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Essay/Term paper: Canada's unemployment rate

Essay, term paper, research paper:  Economics

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Canada's Unemployment Rate

For decades prior to the 1981-82 recession, the national unemployment
rates of Canada and the United States had been nearly identical. Since then, a
persistent "unemployment rate gap" has emerged. Throughout most of the 1980s,
Canada's unemployment rate has consistently been about 2 percentage points
higher than in the United States. The gap developed in spite of very similar
economic performances across the two countries: the growth rate of real per
capita incomes has been virtually identical since 1976. However, now, well into
the 90s, the gap has widened much more significantly. In the last five years,
the United States average has actually fallen from 6.7% to 6.5%, with a current
rate of 5.2%, while the Canadian rate has and still remains at 9.4%, with a
current rate of 9.7%. This substantial difference in Canada's unemployment rate
can be attributed mostly to the safety net which the government provides,
including generous payments of unemployment insurance and other social services;
but also to the high payroll taxes; and the under performing Canadian economy.
There is no single reason for the persistent gap in the unemployment rates of
Canada and the U.S., but rather a combination of the above factors.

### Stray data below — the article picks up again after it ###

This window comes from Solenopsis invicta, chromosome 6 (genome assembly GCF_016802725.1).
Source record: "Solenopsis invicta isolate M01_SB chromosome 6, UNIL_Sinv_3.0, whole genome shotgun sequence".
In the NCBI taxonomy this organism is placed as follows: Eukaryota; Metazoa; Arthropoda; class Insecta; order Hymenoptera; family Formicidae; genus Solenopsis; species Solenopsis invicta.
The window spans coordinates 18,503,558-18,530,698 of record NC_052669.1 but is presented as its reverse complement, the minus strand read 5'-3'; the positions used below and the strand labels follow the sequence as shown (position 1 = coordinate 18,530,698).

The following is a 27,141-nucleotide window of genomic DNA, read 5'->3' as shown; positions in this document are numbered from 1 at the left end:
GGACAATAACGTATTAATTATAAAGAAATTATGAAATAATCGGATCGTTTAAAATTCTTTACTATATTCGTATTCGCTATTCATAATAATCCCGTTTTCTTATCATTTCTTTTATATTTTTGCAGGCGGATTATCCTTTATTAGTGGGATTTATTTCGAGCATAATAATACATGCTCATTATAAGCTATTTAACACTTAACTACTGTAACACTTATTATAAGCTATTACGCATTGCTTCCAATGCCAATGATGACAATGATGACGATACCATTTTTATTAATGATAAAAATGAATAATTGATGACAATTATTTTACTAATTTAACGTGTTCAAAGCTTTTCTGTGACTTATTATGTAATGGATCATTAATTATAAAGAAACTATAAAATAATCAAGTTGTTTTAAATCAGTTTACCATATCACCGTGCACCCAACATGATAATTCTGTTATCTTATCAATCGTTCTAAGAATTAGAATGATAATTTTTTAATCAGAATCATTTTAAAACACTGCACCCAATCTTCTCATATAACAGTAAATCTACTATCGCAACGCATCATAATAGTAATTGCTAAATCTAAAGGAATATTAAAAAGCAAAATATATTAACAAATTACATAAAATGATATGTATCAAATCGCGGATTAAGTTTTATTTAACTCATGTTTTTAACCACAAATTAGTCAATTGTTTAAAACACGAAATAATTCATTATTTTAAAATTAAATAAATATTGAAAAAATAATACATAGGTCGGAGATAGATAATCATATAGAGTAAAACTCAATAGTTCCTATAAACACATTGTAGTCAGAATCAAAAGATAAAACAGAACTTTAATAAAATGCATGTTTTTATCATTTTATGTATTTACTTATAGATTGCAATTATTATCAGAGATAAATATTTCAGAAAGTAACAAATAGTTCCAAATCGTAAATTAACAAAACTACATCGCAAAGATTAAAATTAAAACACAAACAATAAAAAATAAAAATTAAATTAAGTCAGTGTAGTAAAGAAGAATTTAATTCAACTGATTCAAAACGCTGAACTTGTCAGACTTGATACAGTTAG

"No society can be flourishing and happy, of which the far greater part
of the members are poor and miserable." (Adam Smith) This is the theory behind
the creation of social services such as unemployment insurance and welfare
payments in many countries. The Canadian government provides a substantial
"social safety net" for its population. At first, this seems like a fair and
proper thing to do, as it is in the best interests of society as a whole.
However, when this generosity is taken advantage of by undeserving recipients,
problems and controversy arise. The problem of abuse of Canadian social services
has become prominent in 1996. The general consensus of organizations such as the
Fraser Institute and the OECD, is that Canada's generous social safety net is a
disincentive to work, which leads to dependence on the government, thus
resulting in increased unemployment. By comparing the social benefits provided
for Canadians and Americans, the cause of this gap in the unemployment rate
becomes apparent.

In general, the social benefits provided for Canadians are incredibly
generous, and unregulated in comparison to those of the U.S., resulting in a
dependency on them and creating a disincentive to work. Unemployment insurance
is a means of protecting workers who are out of work and looking for employment.
The unemployed workers receive cash payments, usually each week for a limited
period of time. Unemployment insurance is financed by the combination of
employer and employee contributions, of which the employer contribution (a form
of payroll tax) is slightly higher. Canada currently spends 70% as much on U.I.
as the United States, in spite of the fact that the total U.S. labour force is
about 11 times the size of Canada's. There are two principal differences
between the two U.I. systems. The first is that unemployment insurance is